Fri, 26 Feb 2021 09:43:54 GMT
Ocean Outdoor and the National Gallery have teamed up once again to bring the joy of art to the nation’s streets.
Last year’s partnership (in May 2020) saw famous works from the Gallery’s collection being displayed on Ocean screens around the UK.
For this new campaign, modern artworks have been created by primary schoolchildren as part of the Gallery’s 25th annual Take One Picture exhibition which had to close in Trafalgar Square after just a few days in line with Government guidance.
At a time when the physical spaces of Britain’s museums and galleries stand silent, the Arts are increasingly turning to innovative digital ways of viewing and experiencing art.
This latest collaboration between the National Gallery and Ocean will be seen on more than 60 digital out of home screens in six cities including Aberdeen, Birmingham, Edinburgh, Glasgow, London and Manchester. The campaign breaks for two weeks on March 1st.
Where possible, each roadside and city centre screen will display the art of schools local to that region in the hope that students will be able to experience the excitement of seeing their own creations up close, translated into a different, large scale public format. Some artworks will be shown beyond children's own local areas to inspire children and art lovers in other communities.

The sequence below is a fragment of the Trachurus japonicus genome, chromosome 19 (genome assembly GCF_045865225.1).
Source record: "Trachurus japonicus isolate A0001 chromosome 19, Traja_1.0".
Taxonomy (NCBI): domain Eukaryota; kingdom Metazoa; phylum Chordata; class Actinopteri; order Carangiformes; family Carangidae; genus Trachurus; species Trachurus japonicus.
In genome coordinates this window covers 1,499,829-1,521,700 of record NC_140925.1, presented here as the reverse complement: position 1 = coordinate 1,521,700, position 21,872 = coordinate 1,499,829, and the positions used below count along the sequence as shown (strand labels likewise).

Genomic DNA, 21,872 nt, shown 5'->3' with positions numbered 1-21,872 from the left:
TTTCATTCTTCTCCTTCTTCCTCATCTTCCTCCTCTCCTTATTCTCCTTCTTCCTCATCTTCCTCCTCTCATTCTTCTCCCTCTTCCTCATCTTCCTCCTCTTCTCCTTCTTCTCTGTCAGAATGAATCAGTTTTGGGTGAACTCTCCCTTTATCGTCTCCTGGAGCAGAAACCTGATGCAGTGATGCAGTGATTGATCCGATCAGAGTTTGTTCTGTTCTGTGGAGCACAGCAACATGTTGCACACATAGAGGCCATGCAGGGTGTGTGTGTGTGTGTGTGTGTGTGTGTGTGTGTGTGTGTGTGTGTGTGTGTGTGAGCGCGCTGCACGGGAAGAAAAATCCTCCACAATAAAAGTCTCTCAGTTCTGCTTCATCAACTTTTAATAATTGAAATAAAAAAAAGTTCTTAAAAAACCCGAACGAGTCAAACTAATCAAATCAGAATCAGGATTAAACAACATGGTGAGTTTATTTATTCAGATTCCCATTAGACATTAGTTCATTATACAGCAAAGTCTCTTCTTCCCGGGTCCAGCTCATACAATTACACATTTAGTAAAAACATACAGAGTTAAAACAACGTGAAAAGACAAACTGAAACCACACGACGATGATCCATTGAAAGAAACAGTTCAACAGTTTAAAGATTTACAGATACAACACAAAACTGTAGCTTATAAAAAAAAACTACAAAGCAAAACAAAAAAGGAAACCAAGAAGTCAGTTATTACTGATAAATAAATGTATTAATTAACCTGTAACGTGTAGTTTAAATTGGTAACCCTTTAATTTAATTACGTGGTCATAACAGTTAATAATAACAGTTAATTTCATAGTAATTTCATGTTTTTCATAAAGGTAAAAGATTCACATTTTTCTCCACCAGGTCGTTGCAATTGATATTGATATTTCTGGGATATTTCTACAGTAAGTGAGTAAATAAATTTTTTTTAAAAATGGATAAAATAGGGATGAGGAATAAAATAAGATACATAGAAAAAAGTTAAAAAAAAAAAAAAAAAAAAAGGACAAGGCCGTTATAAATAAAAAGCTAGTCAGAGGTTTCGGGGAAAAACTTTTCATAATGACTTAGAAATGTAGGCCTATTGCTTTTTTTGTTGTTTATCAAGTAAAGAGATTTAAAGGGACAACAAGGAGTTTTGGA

Each year for Take One Picture schools focus on one National Gallery collection work and create their own artworks, responding creatively to various elements in the painting including themes, subject matter, historical context or composition. This year’s focus painting is Men of the Docks (1912) by American painter George Bellows which depicts a wintry river landscape in New York with a view over Lower Manhattan; a group of longshoremen stand with their shoulders hunched to keep the cold at bay, waiting to unload a huge ocean liner behind them.
The artworks showcased on Ocean screens depict a wide range of subjects inspired by the painting: cityscapes and skyscrapers, immigration and opportunity, the riverfront as a place of work and horses as working animals. Ranging from model ships and towering skyscrapers to painted portraits and letters home, a variety of works reflecting the richness of creative responses to Bellows’s painting will be featured.
At a challenging moment in time, the exhibition captures the power of creativity and the optimistic spirit of children.
Dr Gabriele Finaldi, director of the National Gallery, said: “Art can provide inspiration and solace in these difficult times. While the Gallery doors are closed, we are hugely grateful for this generous gesture from Ocean Outdoor that is allowing us to bring the artworks of schoolchildren from the Take One Picture exhibition in London to the streets of the nation.”
Chris Standish, Ocean’s head of brand partnerships, said: “Once again, our partnership with the National Gallery celebrates Ocean’s Art of Outdoor proposition, this time through the creative work of schoolchildren. As this latest period of lockdown begins to ease and the schools start to return, what better way to celebrate the creativity of young people than through the joy of outdoor spaces in their own neighbourhoods.”